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’55 Chevy Bel Air Convertible

BOB RYDER October 14, 2022 All Feature Vehicles

’55 Chevy Bel Air Convertible

Like many car enthusiasts, Art Danchuk purchased this ’55 Chevy Bel Air convertible from longtime friend Harold Drake. Harold had the car sitting rust-free and completely restored in his home garage for more than 30 years. Harold’s kids used the old ragtop for a playhouse when they were growing up.

After Art purchased the car a couple of years ago, he and the crew at Danchuk began been restoring it. Art’s intentions were to build it as his daily driver. Living in Newport Beach, California, with mostly sunny days, Art’s convertible would be the ideal Pacific Coast Highway cruiser.

A healthy ’68 Camaro 327-ci V-8 was placed between the frame rails. It was decked out to resemble a simple small-block complete with the original factory stubby air cleaner. A period-correct Delco battery is mounted on the firewall.
The factory speedometer, radio and clock were all refurbished. Art installed a remote engine gauge panel (water temp, oil pressure, voltage) under the dash to keep an eye on the engine’s vital signs. The front/rear seats, door and back panels received all-new custom two-tone tan/brown upholstery with brown tuck ’n’ roll inserts and tan stitching.

The factory 15×5 steel wheels are accented with wire wheel covers. Grip and traction come from a set of Diamond Back Classic (205/75-15) white wall tires.

The body and frame were separated, and the body was media blasted to bare metal. The exposed sheet metal was massaged without using any Bondo or filler. The frame was stripped down to bare metal and powder-coated black. The factory 265-ci engine and two-speed Powerglide automatic transmission were shelved and replaced with a 327 ci from a ’68 Camaro that was rebuilt to factory specs. An Art Carr 200R4 overdrive automatic transmission was bolted behind the muscle. The factory suspension was removed and replaced with all-new NOS parts.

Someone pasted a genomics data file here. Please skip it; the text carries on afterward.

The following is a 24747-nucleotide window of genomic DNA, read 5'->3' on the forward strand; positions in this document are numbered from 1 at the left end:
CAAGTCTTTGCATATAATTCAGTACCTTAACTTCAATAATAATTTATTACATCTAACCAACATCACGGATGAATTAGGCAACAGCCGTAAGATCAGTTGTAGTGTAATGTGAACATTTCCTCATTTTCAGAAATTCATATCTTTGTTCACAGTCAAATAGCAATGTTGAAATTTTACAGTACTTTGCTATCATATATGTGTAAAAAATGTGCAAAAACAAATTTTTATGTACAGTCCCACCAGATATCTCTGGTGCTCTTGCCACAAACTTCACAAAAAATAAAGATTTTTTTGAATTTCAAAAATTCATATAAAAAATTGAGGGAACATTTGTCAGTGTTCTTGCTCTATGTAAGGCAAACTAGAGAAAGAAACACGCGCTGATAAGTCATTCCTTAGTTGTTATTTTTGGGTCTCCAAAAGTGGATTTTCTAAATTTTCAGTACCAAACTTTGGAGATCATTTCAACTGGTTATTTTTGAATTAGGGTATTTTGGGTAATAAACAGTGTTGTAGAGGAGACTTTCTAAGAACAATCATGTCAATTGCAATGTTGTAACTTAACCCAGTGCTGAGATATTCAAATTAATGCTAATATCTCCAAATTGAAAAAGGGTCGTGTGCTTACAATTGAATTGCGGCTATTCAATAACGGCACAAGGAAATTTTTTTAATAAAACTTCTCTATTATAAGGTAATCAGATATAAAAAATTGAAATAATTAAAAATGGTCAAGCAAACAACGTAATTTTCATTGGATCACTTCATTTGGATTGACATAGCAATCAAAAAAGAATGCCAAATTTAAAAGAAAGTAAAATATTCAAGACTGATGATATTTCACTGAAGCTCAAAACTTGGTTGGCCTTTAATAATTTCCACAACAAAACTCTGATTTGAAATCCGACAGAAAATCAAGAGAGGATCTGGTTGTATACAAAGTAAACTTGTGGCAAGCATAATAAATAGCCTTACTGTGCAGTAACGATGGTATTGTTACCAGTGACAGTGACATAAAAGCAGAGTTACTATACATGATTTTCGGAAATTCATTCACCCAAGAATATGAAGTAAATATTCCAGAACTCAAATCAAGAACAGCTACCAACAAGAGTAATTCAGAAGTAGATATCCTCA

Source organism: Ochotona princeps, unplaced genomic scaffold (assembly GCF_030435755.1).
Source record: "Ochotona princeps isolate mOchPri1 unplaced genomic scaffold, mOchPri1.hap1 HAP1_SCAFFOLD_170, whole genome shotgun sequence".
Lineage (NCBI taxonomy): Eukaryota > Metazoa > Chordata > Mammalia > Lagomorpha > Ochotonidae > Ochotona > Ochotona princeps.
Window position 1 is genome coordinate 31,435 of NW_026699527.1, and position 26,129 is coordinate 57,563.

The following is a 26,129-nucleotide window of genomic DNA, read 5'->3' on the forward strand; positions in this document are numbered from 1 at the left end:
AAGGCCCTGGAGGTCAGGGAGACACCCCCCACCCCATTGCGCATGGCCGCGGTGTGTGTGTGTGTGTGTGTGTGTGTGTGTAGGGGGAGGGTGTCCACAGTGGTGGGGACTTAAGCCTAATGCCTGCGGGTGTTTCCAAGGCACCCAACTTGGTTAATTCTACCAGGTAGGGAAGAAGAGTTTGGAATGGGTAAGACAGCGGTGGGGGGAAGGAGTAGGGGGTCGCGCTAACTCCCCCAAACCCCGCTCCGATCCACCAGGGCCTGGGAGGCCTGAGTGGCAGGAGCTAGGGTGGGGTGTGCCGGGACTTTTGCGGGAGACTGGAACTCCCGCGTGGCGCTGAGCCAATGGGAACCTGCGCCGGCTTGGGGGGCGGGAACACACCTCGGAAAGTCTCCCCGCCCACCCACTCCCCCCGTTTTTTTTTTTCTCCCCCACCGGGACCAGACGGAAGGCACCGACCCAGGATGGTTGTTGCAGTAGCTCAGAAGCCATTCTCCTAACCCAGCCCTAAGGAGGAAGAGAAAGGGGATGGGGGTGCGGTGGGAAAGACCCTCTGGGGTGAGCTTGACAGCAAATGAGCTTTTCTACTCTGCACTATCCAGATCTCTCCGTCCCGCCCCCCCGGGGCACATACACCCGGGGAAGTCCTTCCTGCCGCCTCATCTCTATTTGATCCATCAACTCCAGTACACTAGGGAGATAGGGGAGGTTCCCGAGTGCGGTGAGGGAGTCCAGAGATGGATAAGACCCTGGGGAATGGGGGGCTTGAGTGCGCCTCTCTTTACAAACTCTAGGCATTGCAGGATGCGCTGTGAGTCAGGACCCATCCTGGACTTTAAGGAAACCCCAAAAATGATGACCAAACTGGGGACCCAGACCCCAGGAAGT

If you’re a classic car enthusiast who especially enjoys the 1955-57 Chevrolet known as the Tri-Five era, you’ll recognize the Danchuck name. Two brothers, Art and Dan Danchuck, formed Danchuck Manufacturing in 1968, but they didn’t start producing car parts until 1977. The company has become the number one manufacturer of strictly 1955-57 restoration parts.

In 1988 NHRA drag racing legend Tom “The Mongoo$e” McEwen approached Art and Dan about becoming a major sponsor of his wild ’57 Chevy Funny Car. With the Danchuk name on the side of the car, it was debuted at the 1988 NHRA World Finals. On its first pass it recorded a 6.05 at 233 mph, and as they say, the rest was history. It was known as the fastest ’57 Chevy.

Today, when Art is not at his Danchuk office overseeing the Tri-Five restoration parts business, he’s usually enjoying the fresh air behind the wheel of his timeless ’55.

The distinguished ’55 Chevy grille is protected by a factory wraparound bumper decked out with bumper guards. In the ’50s, aviation design influenced automotive styling; the Bel Air hood ornament is a good example.

BUILDER: Danchuk Manufacturing

FRAME: Factory

SUSPENSION: Factory, front: upper/ lower control arms, coil springs, shocks, spindles; rear: leaf springs and shocks

BRAKES: Factory drums/shoes, front and rear


BODY AND PAINT: Eddie Meeks Painting Orange, CA, PPG Harvest Gold/India Ivory White

PAINTER: Eddie Meeks

INTERIOR: Milton’s Auto Upholstery Santa Ana, CA (Milton Brito)

SEATS MATERIAL: CARS, Inc.,  beige/brown

CARPET: CARS, Inc., beige

AUDIO: Custom Autosound USA-630 head unit


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